You do not need to change the compilation settings or target application settings..  Ensure that the development board is in its default hardware configuration.  The s-record and ELF/DWARF2.0 files, produced during compilation, are ready for programming and debugging. 

 

3.2  You created a project with a general template, such as MCF5212_5213, and you want to run the default P&E code.

 

You do not need to change any compilation settings in the Assembler/Compiler tab.  However, you need to check the top of the linker script to be sure that the default memory map is suitable for your target system.  You may also need to configure chip select registers during application startup.  See the sections below, "Changing the Memory Map" and "Configuring Chip Select Registers".

 

3.3  You created a project with any C template, and you would like to change or replace the default P&E code.  However, you want to use the P&E initialization code (the crt0 startup code), vector table, and linker script.

 

Four source files operate as a group to frame the P&E ColdFire application:  the linker script, crt0 startup code, user initialization hooks, and the vector table and interrupt service routines.  If you modify one of these files outside of what is described in the documentation, you may need to supply your own linker script, startup code, and vector table code.  You may replace any other default source file except the linker script, startup code (such as pe_crt0_MCF521x.S), user hooks (pe_hooks.c), and vector table and ISRs (such as pe_vectors_DEV5213CF.c).

 

How do you make your source code fit in with the default application files?  Add your files to the compilation; add interrupt handlers, check the memory map in the linker script, and add user initialization code.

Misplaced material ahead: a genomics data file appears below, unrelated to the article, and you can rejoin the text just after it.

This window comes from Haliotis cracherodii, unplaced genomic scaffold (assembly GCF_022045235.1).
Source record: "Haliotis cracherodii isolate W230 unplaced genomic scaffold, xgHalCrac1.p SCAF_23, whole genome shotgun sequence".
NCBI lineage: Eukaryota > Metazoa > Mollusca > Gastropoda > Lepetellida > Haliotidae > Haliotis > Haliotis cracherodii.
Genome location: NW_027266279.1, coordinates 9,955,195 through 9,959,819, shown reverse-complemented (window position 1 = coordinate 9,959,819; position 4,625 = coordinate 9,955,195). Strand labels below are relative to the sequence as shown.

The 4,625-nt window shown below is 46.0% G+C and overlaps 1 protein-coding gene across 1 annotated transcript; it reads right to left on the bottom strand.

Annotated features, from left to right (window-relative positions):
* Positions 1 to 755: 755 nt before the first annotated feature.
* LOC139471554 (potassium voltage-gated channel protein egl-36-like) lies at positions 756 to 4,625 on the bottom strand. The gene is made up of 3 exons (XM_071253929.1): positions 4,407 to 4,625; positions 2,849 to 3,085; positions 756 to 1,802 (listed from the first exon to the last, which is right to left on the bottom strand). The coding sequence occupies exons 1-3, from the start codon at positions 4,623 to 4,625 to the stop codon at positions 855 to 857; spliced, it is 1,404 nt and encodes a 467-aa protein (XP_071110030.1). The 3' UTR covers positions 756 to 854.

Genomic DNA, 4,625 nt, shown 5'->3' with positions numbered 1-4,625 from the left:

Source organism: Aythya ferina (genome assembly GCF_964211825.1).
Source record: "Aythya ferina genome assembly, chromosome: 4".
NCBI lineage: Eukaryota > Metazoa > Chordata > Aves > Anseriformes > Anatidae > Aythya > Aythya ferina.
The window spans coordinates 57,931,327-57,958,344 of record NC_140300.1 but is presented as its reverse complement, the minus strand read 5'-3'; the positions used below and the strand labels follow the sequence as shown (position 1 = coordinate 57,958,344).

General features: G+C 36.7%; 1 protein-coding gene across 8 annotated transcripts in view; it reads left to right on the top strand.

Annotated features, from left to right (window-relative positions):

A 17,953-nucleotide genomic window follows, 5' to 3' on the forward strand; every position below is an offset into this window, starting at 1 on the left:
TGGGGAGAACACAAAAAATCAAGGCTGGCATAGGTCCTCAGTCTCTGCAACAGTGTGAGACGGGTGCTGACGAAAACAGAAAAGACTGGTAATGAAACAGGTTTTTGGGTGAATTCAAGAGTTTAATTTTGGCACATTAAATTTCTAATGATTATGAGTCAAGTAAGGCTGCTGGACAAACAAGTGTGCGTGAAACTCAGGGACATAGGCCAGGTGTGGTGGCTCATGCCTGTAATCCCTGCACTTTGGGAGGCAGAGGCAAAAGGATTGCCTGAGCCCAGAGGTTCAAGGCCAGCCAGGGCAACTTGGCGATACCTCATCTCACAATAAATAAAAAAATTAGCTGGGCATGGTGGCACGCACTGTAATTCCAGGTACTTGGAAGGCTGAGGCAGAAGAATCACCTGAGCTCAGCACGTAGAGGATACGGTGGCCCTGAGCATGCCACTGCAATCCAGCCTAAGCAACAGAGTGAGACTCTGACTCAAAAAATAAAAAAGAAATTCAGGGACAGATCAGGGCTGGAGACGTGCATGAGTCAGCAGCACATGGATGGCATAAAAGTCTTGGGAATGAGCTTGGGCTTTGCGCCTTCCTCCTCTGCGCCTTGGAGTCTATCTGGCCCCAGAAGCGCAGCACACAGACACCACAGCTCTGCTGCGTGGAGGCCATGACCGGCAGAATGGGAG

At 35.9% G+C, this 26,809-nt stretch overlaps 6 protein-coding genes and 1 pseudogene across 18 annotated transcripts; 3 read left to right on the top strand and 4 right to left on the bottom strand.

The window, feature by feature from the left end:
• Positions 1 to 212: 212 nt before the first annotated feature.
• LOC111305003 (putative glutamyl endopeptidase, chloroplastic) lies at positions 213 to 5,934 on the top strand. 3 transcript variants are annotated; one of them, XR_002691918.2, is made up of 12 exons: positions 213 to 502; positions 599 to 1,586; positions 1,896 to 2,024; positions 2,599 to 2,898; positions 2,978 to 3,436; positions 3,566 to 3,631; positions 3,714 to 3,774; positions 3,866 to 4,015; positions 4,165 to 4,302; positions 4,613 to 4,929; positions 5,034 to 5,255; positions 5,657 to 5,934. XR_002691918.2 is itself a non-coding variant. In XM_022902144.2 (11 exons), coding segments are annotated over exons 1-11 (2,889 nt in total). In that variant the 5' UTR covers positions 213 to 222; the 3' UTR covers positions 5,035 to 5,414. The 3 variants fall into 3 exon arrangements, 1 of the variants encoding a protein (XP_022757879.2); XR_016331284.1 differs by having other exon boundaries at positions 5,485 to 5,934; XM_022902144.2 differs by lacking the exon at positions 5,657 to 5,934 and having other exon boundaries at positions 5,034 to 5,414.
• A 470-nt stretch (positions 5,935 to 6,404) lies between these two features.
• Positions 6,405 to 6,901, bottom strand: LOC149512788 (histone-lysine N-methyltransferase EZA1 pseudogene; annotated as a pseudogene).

To add or remove files from the compilation, you will need to change the list of files in the Build Dialog.  See the section below "Adding Your Own Source Files". 

 

To add interrupt service routines and to edit the vector table, see "Customizing the Vector Table and ISRs".

 

You need to check the top of the linker script to be sure that the default memory map is suitable for your target system.  You may need to configure chip select registers during application startup.  See the sections below, "Changing the Memory Map" and "Configuring Chip Select Registers".

 

3.4  You created a project with any C template, and you will not be using any of the P&E default files, including startup code, vector table, and linker script.

 

To add or remove files from the compilation, you will need to change the list of files in the Build Dialog.  See the section below "Adding Your Own Source Files".  You will need to specify explicitly the name of your startup code, if any.

 

You will need to specify your own linker script file.  See the section "Changing the Memory Map". 

 

Return to top

 

4.  Adding Your Own Source Files

 

From the WinIDE Environment menu, Environment Settings dialog, Assembler/Compiler tab, open the Build Dialog.  This dialog lists all of the file names that will be passed to GCC.  You may include either C or assembly source files.